LPAs for Health and Welfare are equally as important, if not more so. People often think that your next of kin have the right to make decisions about your Health and Welfare, but this is not the case. Your attorneys are the only people with the legal right to make decisions about your Health and Welfare and, in the absence of an LPA for Health and Welfare, Doctors will be able to make overriding decisions that your family may not agree are in your best interests

You must have an LPA appointing your husband, wife, civil partner, children or other family members as attorneys to ensure that they can carry out your wishes in relation to Health and Welfare matters if you ever lose capacity. This will cover a wide range of decisions including what medical treatment you receive, who looks after you, whether you move into a care home and even more day to day matters such as what you eat or wear.

The LPA for Health and Welfare also includes a specific instruction relating to life sustaining treatment. It is very important to think about this because the Court of Protection has recently ruled that Doctors do not require legal permission to end care for patients in a permanent vegetative state. This means that if doctors believe that it is in the individual’s best interests to stop care (including removal of food and drink), and if there is no attorney appointed, then Doctors could withdraw treatment without consulting with the Court even if that is not what your family would want to happen for you.

Doctors and Nurses are faced with people lacking capacity on a daily basis. It has become increasingly difficult for them to check every decision relating to Health and Welfare with family members. This is may be due to lack of time, resources, urgency or if there are complex family relationships. Doctors and Nurses will therefore be able to make decisions without checking with family members (including spouses) about Health and Welfare. It is therefore essential that you have an LPA in place appointing your next of kin as attorneys for Health and Welfare to ensure that they carry out your wishes if you ever lose capacity.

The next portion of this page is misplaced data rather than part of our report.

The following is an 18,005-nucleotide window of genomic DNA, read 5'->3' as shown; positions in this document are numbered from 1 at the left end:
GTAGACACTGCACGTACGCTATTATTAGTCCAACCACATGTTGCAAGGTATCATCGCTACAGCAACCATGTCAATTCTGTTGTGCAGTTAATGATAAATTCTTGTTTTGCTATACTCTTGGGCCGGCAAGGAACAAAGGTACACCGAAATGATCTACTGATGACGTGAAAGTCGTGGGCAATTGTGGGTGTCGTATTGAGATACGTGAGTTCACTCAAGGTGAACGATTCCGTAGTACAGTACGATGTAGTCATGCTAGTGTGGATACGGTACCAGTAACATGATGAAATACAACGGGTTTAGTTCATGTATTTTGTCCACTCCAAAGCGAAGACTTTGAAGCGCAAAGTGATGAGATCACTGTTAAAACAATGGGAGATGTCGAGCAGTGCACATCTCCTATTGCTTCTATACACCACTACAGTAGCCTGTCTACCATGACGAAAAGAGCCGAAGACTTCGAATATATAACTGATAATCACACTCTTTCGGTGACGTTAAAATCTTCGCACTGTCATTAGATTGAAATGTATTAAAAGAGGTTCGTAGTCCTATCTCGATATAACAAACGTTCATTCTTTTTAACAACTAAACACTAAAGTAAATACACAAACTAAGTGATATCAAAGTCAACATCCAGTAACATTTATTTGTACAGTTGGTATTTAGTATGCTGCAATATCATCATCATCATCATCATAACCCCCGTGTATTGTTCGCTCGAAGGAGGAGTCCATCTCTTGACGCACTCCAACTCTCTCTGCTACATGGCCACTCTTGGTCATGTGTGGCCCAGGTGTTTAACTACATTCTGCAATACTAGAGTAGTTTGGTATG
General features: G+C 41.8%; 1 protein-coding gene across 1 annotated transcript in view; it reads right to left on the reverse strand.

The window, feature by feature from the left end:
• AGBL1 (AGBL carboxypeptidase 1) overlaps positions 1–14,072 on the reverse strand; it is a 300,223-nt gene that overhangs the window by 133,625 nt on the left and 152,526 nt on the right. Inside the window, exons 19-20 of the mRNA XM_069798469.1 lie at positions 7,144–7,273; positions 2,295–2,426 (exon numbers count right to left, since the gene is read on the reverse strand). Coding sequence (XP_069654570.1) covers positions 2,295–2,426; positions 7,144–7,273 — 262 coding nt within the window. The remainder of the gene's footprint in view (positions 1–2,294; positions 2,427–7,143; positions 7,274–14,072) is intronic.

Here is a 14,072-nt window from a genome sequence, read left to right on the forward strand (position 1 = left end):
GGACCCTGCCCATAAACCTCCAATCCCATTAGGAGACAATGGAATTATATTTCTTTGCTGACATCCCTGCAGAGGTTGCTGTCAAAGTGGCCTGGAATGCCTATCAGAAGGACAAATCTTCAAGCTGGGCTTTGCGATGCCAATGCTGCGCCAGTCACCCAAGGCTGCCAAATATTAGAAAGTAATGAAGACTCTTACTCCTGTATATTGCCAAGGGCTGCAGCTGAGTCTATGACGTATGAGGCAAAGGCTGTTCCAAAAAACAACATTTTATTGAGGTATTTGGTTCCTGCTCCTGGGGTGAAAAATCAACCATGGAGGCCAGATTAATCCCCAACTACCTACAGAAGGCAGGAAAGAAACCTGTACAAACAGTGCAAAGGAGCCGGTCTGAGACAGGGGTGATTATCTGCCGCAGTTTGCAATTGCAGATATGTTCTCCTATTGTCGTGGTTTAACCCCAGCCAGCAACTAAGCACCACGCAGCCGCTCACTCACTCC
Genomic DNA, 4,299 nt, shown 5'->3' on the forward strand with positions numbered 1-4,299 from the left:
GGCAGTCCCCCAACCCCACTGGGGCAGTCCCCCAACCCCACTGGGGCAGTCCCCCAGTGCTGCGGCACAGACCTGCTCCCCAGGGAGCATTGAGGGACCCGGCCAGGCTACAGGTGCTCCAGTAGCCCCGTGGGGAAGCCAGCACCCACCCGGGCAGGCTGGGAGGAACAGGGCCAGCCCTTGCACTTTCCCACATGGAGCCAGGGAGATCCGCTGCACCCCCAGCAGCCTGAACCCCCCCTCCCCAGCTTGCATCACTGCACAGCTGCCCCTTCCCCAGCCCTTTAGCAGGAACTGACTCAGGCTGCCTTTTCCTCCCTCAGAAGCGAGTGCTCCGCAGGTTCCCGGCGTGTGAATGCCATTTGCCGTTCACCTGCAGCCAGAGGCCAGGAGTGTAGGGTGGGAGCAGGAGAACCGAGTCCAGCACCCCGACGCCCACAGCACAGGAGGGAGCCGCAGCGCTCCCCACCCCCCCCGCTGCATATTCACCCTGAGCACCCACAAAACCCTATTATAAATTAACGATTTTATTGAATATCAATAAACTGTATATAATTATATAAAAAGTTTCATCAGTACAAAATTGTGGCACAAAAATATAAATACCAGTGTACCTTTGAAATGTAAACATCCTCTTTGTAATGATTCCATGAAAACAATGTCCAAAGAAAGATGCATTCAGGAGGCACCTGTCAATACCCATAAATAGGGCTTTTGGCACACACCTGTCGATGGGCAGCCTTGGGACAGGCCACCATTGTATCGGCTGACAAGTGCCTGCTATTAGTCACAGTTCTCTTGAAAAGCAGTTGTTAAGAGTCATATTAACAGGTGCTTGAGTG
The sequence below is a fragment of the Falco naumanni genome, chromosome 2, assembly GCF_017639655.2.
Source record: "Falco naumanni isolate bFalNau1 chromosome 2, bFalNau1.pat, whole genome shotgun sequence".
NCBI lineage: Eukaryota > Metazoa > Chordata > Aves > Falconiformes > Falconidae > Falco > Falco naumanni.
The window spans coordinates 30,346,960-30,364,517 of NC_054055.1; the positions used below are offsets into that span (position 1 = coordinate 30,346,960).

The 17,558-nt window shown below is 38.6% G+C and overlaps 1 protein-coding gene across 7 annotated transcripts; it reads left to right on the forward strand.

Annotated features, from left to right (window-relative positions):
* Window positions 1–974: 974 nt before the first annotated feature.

Taking Altrincham into the Future

As Altrincham goes from strength to strength, MLP Law are pleased to be active members of Altrincham’s BID program, through our Head of Finance Operations Director Leanne Sodergren becoming a BID Ambassador.
In this post Leanne explains what it means for her and MLP Law to be involved in Altrincham BID;

What is the BID?

Altrincham BID is Altrincham’s Business Improvement District. There are over 200 BIDs operating around the UK, from small shopping parades to city centres. The first BID started in 2005 and is still running. In Altrincham, the BID was voted for by the local businesses in the area of which there are over 500. Each business pays a levy and it has a 5-year term before having to be voted for again.

Over the last 15 years that I have been working in MLP, I have seen the town centre decline but now a combination of factors, such as major investment in the Interchange, improvements to public realm, the revamped Altrincham Market and the BID (now in its third year), there have been massive improvements. Altrincham has a great high street, independent retailers, bars and of course the buzzling Market House. The BID also put together events to bring new customers into the town centre and together, this combination of factors really have put Altrincham on the map!

Why did you become an Ambassador?

The BID plays a key role in Altrincham and I wanted to see how I could get involved. Altrincham is once again an area to be proud of, somewhere I can take clients/suppliers out for a meal/drink etc. I want to be a real part of this and as an Ambassador and Director at MLP, I really want to push the importance of the BID to all businesses in the area expressing just how they can help the town thrive and grow.

The 3 main areas BID are working on is:

  • Experience Altrincham – Giving more reasons to visit and creating a strong and stylish consumer identity for Altrincham; delivering a high quality cultural offer through events and festivals to attract and retain visitors;
  • Business Altrincham – Improving working life for businesses in Altrincham; creating a responsible business community that can influence change in the town through proactive leadership;
  • Rediscovering Altrincham – Putting the heart back into Altrincham to ensure that shoppers and local residents feel welcome in the town and to provide them with reasons to keep coming back.
What it means for MLP and the local area?

By having a town to be proud of, it will help us to attract and retain talented lawyers and legal support staff, improve safety and provide great transport links for both our staff and visitors.

Who else is involved?

I attend an Ambassadors meeting once a month which predominantly represents the professional services, along with representatives from 14 other businesses in Altrincham, including Randalls; Altrincham and Sale Chamber of Commerce; Marks and Spencer; Santander; Traders Tiki Bar & The Green Room; Stamford Quarter Shopping Centre.